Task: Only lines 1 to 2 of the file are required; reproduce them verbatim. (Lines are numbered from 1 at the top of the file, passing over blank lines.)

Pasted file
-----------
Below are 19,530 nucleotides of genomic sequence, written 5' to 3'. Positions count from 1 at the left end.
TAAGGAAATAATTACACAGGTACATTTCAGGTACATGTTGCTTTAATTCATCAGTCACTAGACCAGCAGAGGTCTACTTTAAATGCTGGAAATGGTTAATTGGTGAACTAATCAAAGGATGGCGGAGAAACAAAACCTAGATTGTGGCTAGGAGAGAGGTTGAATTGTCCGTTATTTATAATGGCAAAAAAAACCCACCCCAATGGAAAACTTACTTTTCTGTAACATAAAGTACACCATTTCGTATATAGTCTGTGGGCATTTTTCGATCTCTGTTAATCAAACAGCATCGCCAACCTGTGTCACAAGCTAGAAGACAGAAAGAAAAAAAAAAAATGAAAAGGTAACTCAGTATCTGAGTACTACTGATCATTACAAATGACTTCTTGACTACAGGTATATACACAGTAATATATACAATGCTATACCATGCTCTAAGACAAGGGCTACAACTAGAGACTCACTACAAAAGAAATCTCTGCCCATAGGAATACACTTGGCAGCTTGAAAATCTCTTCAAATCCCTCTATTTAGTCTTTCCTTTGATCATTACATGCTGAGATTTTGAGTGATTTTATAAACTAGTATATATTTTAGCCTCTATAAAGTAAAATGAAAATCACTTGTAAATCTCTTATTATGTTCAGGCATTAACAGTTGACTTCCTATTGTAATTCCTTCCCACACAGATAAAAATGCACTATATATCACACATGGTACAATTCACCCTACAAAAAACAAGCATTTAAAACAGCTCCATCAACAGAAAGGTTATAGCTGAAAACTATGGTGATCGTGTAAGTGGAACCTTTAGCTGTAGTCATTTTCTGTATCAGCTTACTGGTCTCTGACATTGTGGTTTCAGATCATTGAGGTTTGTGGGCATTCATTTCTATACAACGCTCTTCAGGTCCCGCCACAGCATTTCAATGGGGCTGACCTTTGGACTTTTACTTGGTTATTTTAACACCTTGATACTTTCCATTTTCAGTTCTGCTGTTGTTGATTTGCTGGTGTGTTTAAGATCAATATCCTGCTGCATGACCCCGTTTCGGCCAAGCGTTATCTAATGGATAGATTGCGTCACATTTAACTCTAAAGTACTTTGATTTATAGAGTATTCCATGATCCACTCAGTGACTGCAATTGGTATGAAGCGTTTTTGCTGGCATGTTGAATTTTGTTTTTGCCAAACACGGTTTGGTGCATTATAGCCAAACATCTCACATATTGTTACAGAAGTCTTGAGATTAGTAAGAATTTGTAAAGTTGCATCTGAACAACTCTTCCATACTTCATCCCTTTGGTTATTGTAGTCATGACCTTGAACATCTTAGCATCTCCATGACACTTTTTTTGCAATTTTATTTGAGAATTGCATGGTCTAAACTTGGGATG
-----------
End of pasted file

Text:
Below are 19,530 nucleotides of genomic sequence, written 5' to 3'. Positions count from 1 at the left end.
TAAGGAAATAATTACACAGGTACATTTCAGGTACATGTTGCTTTAATTCATCAGTCACTAGACCAGCAGAGGTCTACTTTAAATGCTGGAAATGGTTAATTGGTGAACTAATCAAAGGATGGCGGAGAAACAAAACCTAGATTGTGGCTAGGAGAGAGGTTGAATTGTCCGTTATTTATAATGGCAAAAAAAACCCACCCCAATGGAAAACTTACTTTTCTGTAACATAAAGTACACCATTTCGTATATAGTCTGTGGGCATTTTTCGATCTCTGTTAATCAAACAGCATCGCCAACCTGTGTCACAAGCTAGAAGACAGAAAGAAAAAAAAAAAATGAAAAGGTAACTCAGTATCTGAGTACTACTGATCATTACAAATGACTTCTTGACTACAGGTATATACACAGTAATATATACAATGCTATACCATGCTCTAAGACAAGGGCTACAACTAGAGACTCACTACAAAAGAAATCTCTGCCCATAGGAATACACTTGGCAGCTTGAAAATCTCTTCAAATCCCTCTATTTAGTCTTTCCTTTGATCATTACATGCTGAGATTTTGAGTGATTTTATAAACTAGTATATATTTTAGCCTCTATAAAGTAAAATGAAAATCACTTGTAAATCTCTTATTATGTTCAGGCATTAACAGTTGACTTCCTATTGTAATTCCTTCCCACACAGATAAAAATGCACTATATATCACACATGGTACAATTCACCCTACAAAAAACAAGCATTTAAAACAGCTCCATCAACAGAAAGGTTATAGCTGAAAACTATGGTGATCGTGTAAGTGGAACCTTTAGCTGTAGTCATTTTCTGTATCAGCTTACTGGTCTCTGACATTGTGGTTTCAGATCATTGAGGTTTGTGGGCATTCATTTCTATACAACGCTCTTCAGGTCCCGCCACAGCATTTCAATGGGGCTGACCTTTGGACTTTTACTTGGTTATTTTAACACCTTGATACTTTCCATTTTCAGTTCTGCTGTTGTTGATTTGCTGGTGTGTTTAAGATCAATATCCTGCTGCATGACCCCGTTTCGGCCAAGCGTTATCTAATGGATAGATTGCGTCACATTTAACTCTAAAGTACTTTGATTTATAGAGTATTCCATGATCCACTCAGTGACTGCAATTGGTATGAAGCGTTTTTGCTGGCATGTTGAATTTTGTTTTTGCCAAACACGGTTTGGTGCATTATAGCCAAACATCTCACATATTGTTACAGAAGTCTTGAGATTAGTAAGAATTTGTAAAGTTGCATCTGAACAACTCTTCCATACTTCATCCCTTTGGTTATTGTAGTCATGACCTTGAACATCTTAGCATCTCCATGACACTTTTTTTGCAATTTTATTTGAGAATTGCATGGTCTAAACTTGGGATG